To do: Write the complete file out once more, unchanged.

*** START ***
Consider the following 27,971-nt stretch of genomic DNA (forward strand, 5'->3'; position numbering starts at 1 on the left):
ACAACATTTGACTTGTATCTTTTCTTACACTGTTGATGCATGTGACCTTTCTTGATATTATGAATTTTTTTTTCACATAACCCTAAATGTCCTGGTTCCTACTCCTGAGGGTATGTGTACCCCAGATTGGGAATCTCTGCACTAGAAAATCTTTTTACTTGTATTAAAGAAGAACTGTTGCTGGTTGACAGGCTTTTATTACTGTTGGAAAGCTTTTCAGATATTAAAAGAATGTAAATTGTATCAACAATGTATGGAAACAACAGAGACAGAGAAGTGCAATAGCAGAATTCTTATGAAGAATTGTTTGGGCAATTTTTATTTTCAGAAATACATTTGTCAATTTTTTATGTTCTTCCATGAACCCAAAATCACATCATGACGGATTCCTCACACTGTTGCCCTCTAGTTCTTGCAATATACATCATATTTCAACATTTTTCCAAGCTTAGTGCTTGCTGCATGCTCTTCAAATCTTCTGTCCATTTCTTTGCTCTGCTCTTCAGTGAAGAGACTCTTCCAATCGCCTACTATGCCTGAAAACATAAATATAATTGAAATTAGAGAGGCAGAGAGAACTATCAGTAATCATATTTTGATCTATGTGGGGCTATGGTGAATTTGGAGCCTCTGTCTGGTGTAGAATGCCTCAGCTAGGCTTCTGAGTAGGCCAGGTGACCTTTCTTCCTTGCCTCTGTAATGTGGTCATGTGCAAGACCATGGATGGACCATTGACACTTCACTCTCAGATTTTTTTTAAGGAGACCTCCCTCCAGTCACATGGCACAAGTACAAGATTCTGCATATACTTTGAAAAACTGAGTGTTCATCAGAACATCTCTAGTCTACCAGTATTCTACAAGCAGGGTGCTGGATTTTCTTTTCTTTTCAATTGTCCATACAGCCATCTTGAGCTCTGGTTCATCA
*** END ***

Consider the following 27,971-nt stretch of genomic DNA (forward strand, 5'->3'; position numbering starts at 1 on the left):
ACAACATTTGACTTGTATCTTTTCTTACACTGTTGATGCATGTGACCTTTCTTGATATTATGAATTTTTTTTTCACATAACCCTAAATGTCCTGGTTCCTACTCCTGAGGGTATGTGTACCCCAGATTGGGAATCTCTGCACTAGAAAATCTTTTTACTTGTATTAAAGAAGAACTGTTGCTGGTTGACAGGCTTTTATTACTGTTGGAAAGCTTTTCAGATATTAAAAGAATGTAAATTGTATCAACAATGTATGGAAACAACAGAGACAGAGAAGTGCAATAGCAGAATTCTTATGAAGAATTGTTTGGGCAATTTTTATTTTCAGAAATACATTTGTCAATTTTTTATGTTCTTCCATGAACCCAAAATCACATCATGACGGATTCCTCACACTGTTGCCCTCTAGTTCTTGCAATATACATCATATTTCAACATTTTTCCAAGCTTAGTGCTTGCTGCATGCTCTTCAAATCTTCTGTCCATTTCTTTGCTCTGCTCTTCAGTGAAGAGACTCTTCCAATCGCCTACTATGCCTGAAAACATAAATATAATTGAAATTAGAGAGGCAGAGAGAACTATCAGTAATCATATTTTGATCTATGTGGGGCTATGGTGAATTTGGAGCCTCTGTCTGGTGTAGAATGCCTCAGCTAGGCTTCTGAGTAGGCCAGGTGACCTTTCTTCCTTGCCTCTGTAATGTGGTCATGTGCAAGACCATGGATGGACCATTGACACTTCACTCTCAGATTTTTTTTAAGGAGACCTCCCTCCAGTCACATGGCACAAGTACAAGATTCTGCATATACTTTGAAAAACTGAGTGTTCATCAGAACATCTCTAGTCTACCAGTATTCTACAAGCAGGGTGCTGGATTTTCTTTTCTTTTCAATTGTCCATACAGCCATCTTGAGCTCTGGTTCATCA